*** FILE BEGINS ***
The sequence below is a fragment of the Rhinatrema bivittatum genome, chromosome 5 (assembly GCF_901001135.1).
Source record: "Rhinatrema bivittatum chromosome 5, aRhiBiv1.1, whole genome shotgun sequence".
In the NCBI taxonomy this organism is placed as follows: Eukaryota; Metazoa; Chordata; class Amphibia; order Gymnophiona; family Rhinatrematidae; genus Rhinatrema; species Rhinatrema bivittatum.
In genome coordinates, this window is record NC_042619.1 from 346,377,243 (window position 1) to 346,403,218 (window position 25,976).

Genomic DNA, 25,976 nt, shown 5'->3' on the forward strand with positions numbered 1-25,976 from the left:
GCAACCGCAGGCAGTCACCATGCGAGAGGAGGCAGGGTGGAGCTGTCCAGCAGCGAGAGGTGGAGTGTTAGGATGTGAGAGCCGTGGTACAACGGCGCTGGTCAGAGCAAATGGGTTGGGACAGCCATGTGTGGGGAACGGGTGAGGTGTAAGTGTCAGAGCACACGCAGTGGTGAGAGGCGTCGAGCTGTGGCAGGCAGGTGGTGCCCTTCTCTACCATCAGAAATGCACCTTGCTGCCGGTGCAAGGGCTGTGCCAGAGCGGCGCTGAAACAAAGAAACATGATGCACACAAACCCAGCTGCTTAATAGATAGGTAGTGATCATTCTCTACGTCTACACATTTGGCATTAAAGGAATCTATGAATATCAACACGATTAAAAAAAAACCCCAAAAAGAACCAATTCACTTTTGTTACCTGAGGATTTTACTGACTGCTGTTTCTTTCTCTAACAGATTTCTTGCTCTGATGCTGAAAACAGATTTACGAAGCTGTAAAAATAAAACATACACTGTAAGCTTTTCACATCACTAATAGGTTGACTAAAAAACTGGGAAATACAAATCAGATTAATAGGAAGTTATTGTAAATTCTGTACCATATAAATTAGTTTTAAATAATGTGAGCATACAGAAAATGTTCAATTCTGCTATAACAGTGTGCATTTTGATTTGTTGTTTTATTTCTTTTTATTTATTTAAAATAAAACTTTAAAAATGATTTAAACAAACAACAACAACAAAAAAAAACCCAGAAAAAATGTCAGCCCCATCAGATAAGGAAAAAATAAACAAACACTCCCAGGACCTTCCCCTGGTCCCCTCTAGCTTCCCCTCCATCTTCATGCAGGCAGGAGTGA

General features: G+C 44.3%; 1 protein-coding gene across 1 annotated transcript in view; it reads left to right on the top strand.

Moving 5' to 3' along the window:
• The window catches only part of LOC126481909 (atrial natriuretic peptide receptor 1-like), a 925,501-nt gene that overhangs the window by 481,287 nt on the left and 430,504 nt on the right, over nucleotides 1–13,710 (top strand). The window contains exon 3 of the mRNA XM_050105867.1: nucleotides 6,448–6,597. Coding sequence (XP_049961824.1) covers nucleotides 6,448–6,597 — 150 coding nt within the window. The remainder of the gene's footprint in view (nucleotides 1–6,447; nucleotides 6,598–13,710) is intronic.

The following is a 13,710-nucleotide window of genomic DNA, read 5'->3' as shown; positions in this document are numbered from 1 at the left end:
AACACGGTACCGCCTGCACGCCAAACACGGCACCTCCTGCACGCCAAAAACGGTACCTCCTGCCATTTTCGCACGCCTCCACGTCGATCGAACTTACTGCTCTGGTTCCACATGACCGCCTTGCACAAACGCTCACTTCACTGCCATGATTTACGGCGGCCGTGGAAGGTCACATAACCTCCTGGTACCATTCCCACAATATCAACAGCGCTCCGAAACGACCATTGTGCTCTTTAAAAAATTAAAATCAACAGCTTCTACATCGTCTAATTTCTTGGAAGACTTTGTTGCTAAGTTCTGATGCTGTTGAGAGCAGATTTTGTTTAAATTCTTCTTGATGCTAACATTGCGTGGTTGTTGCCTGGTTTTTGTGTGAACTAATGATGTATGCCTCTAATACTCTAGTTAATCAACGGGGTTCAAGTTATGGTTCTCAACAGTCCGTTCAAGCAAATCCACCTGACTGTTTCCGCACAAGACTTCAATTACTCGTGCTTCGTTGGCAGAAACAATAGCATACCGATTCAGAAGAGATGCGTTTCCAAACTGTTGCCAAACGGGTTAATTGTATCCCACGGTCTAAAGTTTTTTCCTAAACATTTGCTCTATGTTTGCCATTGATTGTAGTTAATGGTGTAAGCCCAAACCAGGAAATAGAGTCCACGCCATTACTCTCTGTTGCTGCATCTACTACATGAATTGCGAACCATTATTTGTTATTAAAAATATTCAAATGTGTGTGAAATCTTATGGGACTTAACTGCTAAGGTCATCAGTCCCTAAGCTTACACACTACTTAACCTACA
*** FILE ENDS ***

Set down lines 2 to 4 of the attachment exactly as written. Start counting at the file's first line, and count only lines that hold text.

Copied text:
Source record: "Rhinatrema bivittatum chromosome 5, aRhiBiv1.1, whole genome shotgun sequence".
In the NCBI taxonomy this organism is placed as follows: Eukaryota; Metazoa; Chordata; class Amphibia; order Gymnophiona; family Rhinatrematidae; genus Rhinatrema; species Rhinatrema bivittatum.
In genome coordinates, this window is record NC_042619.1 from 346,377,243 (window position 1) to 346,403,218 (window position 25,976).